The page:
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my MacGyver plan was 4 guys and a case of beer. it with do wonders getting the bed off your truck. the bed of my 58truk sat vertical on the front panel of the bed on a couple 2x4s for a couple years during my restore. going back on was similar, with 4 guys, nobody busted a nut. we had cardboard between the cab and bed to keep from nicking the paint, we had to thread the receiver hitch through the roll pan goin in. most of my fab was in my shop with 8 ft ceilings, the finish paint was at a bud's shop

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Another trick is to either remove the rear bumper completely, or remove all bracket to frame bolts except the very front one, and pivot the bumper down, out of the way. Once this is done, (along with everything you mentioned previously, wires etc), you can slide the box back until the box hits the tire. Remove the wheels and you can go back much further.
 

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Discussion Starter · #8 ·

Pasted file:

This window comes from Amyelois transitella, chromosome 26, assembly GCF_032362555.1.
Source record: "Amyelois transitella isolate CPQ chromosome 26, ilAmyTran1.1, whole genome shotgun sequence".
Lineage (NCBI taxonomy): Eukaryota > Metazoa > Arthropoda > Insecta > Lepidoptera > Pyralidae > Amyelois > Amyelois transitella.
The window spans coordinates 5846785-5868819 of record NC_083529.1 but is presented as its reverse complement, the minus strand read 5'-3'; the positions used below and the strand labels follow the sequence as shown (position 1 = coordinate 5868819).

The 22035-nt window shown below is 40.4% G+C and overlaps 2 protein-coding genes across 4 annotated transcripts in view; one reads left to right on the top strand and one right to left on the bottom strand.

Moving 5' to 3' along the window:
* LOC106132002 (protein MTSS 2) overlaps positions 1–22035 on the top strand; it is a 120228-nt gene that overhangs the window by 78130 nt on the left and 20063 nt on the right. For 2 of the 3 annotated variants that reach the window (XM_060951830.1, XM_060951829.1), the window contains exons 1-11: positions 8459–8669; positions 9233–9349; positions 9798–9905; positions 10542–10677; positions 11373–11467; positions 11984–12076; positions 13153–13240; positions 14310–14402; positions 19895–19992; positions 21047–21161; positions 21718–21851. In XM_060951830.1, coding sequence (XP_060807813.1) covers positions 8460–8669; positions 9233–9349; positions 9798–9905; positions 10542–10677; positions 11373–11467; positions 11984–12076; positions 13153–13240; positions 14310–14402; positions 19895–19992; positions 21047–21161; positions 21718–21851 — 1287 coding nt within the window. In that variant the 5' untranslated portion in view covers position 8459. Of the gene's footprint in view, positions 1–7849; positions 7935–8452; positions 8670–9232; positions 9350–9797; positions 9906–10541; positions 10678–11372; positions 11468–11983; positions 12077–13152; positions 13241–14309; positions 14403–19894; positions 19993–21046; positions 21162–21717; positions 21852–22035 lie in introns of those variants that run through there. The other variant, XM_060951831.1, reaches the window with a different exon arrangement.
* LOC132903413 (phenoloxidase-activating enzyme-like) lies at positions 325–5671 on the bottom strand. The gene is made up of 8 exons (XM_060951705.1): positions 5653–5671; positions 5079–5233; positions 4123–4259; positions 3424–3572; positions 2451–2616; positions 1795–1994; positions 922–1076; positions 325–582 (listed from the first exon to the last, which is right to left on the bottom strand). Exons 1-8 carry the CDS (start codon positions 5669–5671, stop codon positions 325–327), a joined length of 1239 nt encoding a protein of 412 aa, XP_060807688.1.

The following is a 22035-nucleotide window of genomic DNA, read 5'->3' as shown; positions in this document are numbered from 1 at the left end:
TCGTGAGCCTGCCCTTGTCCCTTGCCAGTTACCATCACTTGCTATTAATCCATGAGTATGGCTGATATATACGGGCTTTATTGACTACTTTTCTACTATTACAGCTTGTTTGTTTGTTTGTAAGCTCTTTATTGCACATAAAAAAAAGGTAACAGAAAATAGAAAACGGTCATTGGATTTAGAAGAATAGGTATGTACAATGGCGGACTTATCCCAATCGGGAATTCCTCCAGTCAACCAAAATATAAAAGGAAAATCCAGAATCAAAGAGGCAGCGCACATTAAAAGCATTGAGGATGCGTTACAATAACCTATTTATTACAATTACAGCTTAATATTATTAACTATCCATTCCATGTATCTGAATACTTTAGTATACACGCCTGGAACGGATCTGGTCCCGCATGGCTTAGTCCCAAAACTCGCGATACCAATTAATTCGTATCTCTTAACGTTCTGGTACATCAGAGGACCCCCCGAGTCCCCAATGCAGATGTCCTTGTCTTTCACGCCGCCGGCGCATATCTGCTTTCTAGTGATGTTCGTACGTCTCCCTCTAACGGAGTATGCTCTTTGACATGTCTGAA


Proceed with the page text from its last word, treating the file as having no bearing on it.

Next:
Ogre.... very nice looking truck!!! I am not as concerned the plan is not to take this truck to that level... I just want a decent looking daily driver that doesn't show rust...... The plan when I bought it a few years ago was to work on it over time while using it to pull my small fishing boat trailer and I think I probably pulled the fishing boat trailer too many times... although, I did spend some quality time with smaller projects... front fenders, rear bumper, bed coating and after that was done, I found a "free" bedliner on Craigs.... it looked like junk but was it? Amazing how it cleaned up to look new... painted the topper to match the truck and that is one of the benefits of having a white truck.... also replaced the topper screws with stainless steel screws ... pricey but no regrets.... put in new carpeting and did the rug doctor thing on the seat... my welder and the rug doctor were the two best buys I have made in the last 20 years.... Then did all the mechanical... battery of course and a new radiator, water pump, and brake lines..... So it's all good... but arthritis and age make any kind of ambition tough.... poor me.... but I might find the time this winter to just start in trying to remove bolts one at a time and putting them back with anti-seize and when ALL of them have gotten this treatment, I should be able to get that box up high enough to work on the cab corners... I have some more experimenting to do there, but noticed in one video, the guy cut the new corner at the recessed part of the trim on the new cab corner and I question why he didn't go way above or way below the recessed area on the install????